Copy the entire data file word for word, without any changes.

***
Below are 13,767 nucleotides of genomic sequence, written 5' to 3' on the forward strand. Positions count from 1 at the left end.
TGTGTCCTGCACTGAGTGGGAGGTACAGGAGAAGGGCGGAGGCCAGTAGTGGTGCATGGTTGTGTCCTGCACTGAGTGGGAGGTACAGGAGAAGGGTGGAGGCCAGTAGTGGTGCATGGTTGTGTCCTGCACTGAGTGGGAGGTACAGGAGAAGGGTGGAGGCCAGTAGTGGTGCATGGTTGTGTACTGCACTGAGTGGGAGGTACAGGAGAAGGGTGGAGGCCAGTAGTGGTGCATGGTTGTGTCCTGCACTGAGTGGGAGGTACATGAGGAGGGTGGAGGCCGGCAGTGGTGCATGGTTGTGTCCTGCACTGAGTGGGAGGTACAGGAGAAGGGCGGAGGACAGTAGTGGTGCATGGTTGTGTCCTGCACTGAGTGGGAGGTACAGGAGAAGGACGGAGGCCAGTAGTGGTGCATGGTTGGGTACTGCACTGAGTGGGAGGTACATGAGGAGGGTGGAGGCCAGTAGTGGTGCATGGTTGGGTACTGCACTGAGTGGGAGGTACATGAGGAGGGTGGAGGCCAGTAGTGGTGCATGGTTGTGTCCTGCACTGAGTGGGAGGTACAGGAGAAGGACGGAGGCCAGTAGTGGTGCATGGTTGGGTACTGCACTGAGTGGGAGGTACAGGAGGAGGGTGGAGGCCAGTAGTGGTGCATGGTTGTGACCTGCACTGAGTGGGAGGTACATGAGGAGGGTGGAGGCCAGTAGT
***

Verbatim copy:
Below are 13,767 nucleotides of genomic sequence, written 5' to 3' on the forward strand. Positions count from 1 at the left end.
TGTGTCCTGCACTGAGTGGGAGGTACAGGAGAAGGGCGGAGGCCAGTAGTGGTGCATGGTTGTGTCCTGCACTGAGTGGGAGGTACAGGAGAAGGGTGGAGGCCAGTAGTGGTGCATGGTTGTGTCCTGCACTGAGTGGGAGGTACAGGAGAAGGGTGGAGGCCAGTAGTGGTGCATGGTTGTGTACTGCACTGAGTGGGAGGTACAGGAGAAGGGTGGAGGCCAGTAGTGGTGCATGGTTGTGTCCTGCACTGAGTGGGAGGTACATGAGGAGGGTGGAGGCCGGCAGTGGTGCATGGTTGTGTCCTGCACTGAGTGGGAGGTACAGGAGAAGGGCGGAGGACAGTAGTGGTGCATGGTTGTGTCCTGCACTGAGTGGGAGGTACAGGAGAAGGACGGAGGCCAGTAGTGGTGCATGGTTGGGTACTGCACTGAGTGGGAGGTACATGAGGAGGGTGGAGGCCAGTAGTGGTGCATGGTTGGGTACTGCACTGAGTGGGAGGTACATGAGGAGGGTGGAGGCCAGTAGTGGTGCATGGTTGTGTCCTGCACTGAGTGGGAGGTACAGGAGAAGGACGGAGGCCAGTAGTGGTGCATGGTTGGGTACTGCACTGAGTGGGAGGTACAGGAGGAGGGTGGAGGCCAGTAGTGGTGCATGGTTGTGACCTGCACTGAGTGGGAGGTACATGAGGAGGGTGGAGGCCAGTAGT